Another former government official takes Fifth in Flint water crisis civil lawsuit
On Wednesday, another former government official invoked his constitutional right against self-incrimination in a civil lawsuit over the Flint water crisis.
The lawsuit involves claims by four Flint children against two engineering firms (Veolia North America and Lockwood, Andrews & Newnam) hired to consult on Flint’s water system. The claims involve exposure to high levels of lead in the city’s drinking water.
Defense attorneys have tried to show that government officials and agencies are responsible for the decisions that led to the contamination of Flint’s drinking water.
Nancy Peeler led the Early Childhood Health Section of the Michigan Department of Health and Human Services during Flint’s lead-contaminated drinking water crisis.
On the witness stand, Peeler refused to answer questions put to him by the judge or the attorneys.
“On the advice of counsel, I respectfully decline to answer on the basis of the Fifth Amendment to the United States Constitution,” Peeler said repeatedly when asked questions ranging from his knowledge of the data on blood lead levels in children and even his own job title.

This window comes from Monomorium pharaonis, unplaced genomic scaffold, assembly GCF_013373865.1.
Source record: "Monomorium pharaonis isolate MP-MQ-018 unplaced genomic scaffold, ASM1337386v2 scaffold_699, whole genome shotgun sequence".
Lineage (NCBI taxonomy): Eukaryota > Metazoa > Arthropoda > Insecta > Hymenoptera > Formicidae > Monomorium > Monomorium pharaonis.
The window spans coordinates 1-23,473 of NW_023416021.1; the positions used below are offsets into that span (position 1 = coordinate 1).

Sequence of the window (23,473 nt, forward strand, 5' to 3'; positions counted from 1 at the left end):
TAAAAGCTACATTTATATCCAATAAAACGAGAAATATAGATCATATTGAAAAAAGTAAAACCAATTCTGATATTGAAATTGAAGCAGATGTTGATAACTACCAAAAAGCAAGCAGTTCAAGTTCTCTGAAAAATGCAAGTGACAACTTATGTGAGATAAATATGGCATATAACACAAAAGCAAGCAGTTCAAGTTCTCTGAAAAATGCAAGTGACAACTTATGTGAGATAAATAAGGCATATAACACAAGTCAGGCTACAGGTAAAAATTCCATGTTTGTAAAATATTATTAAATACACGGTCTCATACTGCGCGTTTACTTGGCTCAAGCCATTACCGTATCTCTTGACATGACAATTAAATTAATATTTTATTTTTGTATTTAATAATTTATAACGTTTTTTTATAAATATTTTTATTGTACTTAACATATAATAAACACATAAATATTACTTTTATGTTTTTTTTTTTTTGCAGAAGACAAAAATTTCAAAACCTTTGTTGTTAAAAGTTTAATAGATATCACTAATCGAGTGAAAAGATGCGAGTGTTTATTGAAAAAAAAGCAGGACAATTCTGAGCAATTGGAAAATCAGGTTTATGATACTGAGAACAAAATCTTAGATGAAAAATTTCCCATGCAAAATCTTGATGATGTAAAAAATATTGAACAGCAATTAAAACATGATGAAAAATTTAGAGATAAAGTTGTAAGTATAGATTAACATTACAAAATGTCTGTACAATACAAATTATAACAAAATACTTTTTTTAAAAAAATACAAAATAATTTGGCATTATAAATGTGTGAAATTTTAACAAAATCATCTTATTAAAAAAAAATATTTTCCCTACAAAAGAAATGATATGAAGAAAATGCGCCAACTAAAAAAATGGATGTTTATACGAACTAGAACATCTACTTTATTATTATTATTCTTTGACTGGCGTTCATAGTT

Nancy Peeler is one of nine former government officials still under criminal investigation. The investigation by the Michigan Attorney General’s office is continuing, despite a recent decision by the Michigan Supreme Court overturning the single grand jury process used to issue indictments.
Five other potential witnesses in the civil case, including former Governor Rick Snyder, also took the fifth, although U.S. District Judge Judith Levy ruled they cannot invoke their constitutional right against self-determination. incrimination since they did not choose to do so during the pre-trial depositions. . Videos of these depositions were shown to the jury.
In two weeks, the United States Court of Appeals for the Sixth Circuit is scheduled to hear a motion by Snyder and others seeking to overturn Levy’s decision.
But it is possible that the plaintiffs and defense in the civil trial have already closed their arguments and the jury has begun deliberations.
This is considered an “indicator” lawsuit, as it can serve as a guide for future lawsuits.